CMF returns to UABy Laura Testino | 01/22/2015 12:49pm
UA students line up for last year's Campus MovieFest. Photo Courtesy of Jessi Searing
Campus MovieFest returned to The University of Alabama earlier this week for the eighth year in a row. This is the festival’s fourteenth annual world tour, and it officially began for University students on Tuesday with the CMF Launch in the Ferguson Center lobby.
The launch event invited students participating in the festival to pick up equipment provided by CMF in order to produce a 5-minute short film. The equipment, including a MacBook Pro equipped with Adobe Creative Cloud, a Panasonic HD camera, a WesternDigital My Passport 500 GB hard drive, a tripod, and microphone, can be used until CMF Collection on Jan. 26, where student filmmakers will return their equipment and submit their films.
Jessi Searing, promotions manager for CMF, said students who pick up the equipment could come back for tech support days later in the week as well.
“[CMF] is an engaging program that allows [students] to learn and apply new skills and tools the students may not have obtained otherwise,” Searing said. “More importantly, it's an opportunity for students to tell a story and have a creative outlet. CMF allows students to express themselves via film, with no cost to them whatsoever.”
Ty Pulliam, a junior majoring in English, took advantage of picking up the equipment at the launch event. This is his first time participating in CMF, he said, and he doesn’t anticipate that he will have to acquire many additional pieces of equipment on his own or from Sanford Media Center.
Pulliam previously took a television production class in high school, and he said the biggest difference and challenge has been working with actors he doesn’t see daily.
“But this [difference] also makes it fun,” he said. “It definitely makes it seem a lot more like a film, rather than something you’re doing for an assignment.”
Osagie Jesuorobo, a sophomore majoring in telecommunication and film, said he will also submit a film to CMF for the first time. Jesuorobo began shooting at 10 p.m. the day he got the equipment, and completed the first shoot at 2 a.m. He is planning to use locations he is familiar with to make the process somewhat easier, but has already had to problem solve and find a new location, he said.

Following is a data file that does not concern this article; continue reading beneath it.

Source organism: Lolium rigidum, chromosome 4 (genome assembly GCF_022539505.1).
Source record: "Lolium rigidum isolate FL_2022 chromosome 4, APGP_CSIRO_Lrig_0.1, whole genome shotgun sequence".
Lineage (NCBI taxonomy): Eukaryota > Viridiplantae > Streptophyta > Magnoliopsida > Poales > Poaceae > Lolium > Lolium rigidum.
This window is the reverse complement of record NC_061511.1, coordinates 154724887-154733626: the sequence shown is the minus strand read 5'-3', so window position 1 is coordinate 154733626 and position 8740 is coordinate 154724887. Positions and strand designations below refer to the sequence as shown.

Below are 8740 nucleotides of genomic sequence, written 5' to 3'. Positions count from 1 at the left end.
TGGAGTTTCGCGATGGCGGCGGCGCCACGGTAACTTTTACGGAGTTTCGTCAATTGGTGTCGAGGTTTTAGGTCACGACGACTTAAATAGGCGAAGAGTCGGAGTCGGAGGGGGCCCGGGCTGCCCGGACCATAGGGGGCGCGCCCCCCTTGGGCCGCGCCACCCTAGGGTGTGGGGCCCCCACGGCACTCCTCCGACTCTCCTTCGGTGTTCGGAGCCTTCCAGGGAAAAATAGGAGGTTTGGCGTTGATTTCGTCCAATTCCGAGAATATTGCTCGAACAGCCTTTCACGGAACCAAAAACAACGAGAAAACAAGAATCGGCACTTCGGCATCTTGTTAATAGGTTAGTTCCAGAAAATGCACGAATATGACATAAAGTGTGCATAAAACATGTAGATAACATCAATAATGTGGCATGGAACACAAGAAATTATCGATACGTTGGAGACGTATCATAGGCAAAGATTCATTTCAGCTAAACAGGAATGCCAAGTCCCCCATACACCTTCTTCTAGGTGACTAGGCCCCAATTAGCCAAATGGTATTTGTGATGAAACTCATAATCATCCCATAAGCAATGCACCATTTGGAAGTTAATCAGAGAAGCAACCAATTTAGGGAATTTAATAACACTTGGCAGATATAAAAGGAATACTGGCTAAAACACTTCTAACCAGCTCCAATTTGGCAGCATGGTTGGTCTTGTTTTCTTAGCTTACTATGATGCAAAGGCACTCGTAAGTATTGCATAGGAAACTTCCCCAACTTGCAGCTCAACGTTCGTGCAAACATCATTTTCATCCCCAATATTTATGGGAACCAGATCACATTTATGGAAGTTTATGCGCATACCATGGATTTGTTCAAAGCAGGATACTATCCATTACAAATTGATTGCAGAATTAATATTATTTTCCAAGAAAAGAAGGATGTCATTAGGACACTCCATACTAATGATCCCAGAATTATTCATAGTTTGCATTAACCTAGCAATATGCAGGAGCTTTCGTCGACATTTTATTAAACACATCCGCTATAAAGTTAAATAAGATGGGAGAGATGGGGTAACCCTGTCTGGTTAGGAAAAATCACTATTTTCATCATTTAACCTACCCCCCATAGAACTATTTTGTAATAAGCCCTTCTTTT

“This is a short amount of time, but I want the experience of working under pressure,” Jesuorobo said. “It’s definitely a step in that direction. And [CMF] is also a great opportunity to try different jobs in the field of film.”
Students take part in all aspects of the film making process, both in front of and behind the camera, and the number of students involved in a single film varies between projects.
Both Pulliam and Jesuorobo said they will be doing a majority of the work behind the camera. Pulliam is the writer, producer, director and director of photography for his film and Jesuorobo is the director, co-writer, producer, and editor for his film.
The variety in student films is one of the most fascinating parts of the festival, Searing said. She enjoyed hearing the diversity in film ideas, genre, and location during CMF promotional week.
“Everyone had such a different vision for their film, and we couldn't be happier about that,” Searing said. “Everyone is unique and will express themselves in a completely different way, and at CMF we're ecstatic to give them the opportunity to do so.”
CMF will culminate with a finale in the Ferguson Theatre on Jan. 29 at 7 p.m. The red-carpet event will feature the top 16 submitted films, and the top 4 films will be announced. These top 4 films will be awarded a free year subscription to Adobe Creative Cloud, as well as the opportunity to travel to Hollywood, where a panel of celebrity judges will view the top films from all over the world, Searing said.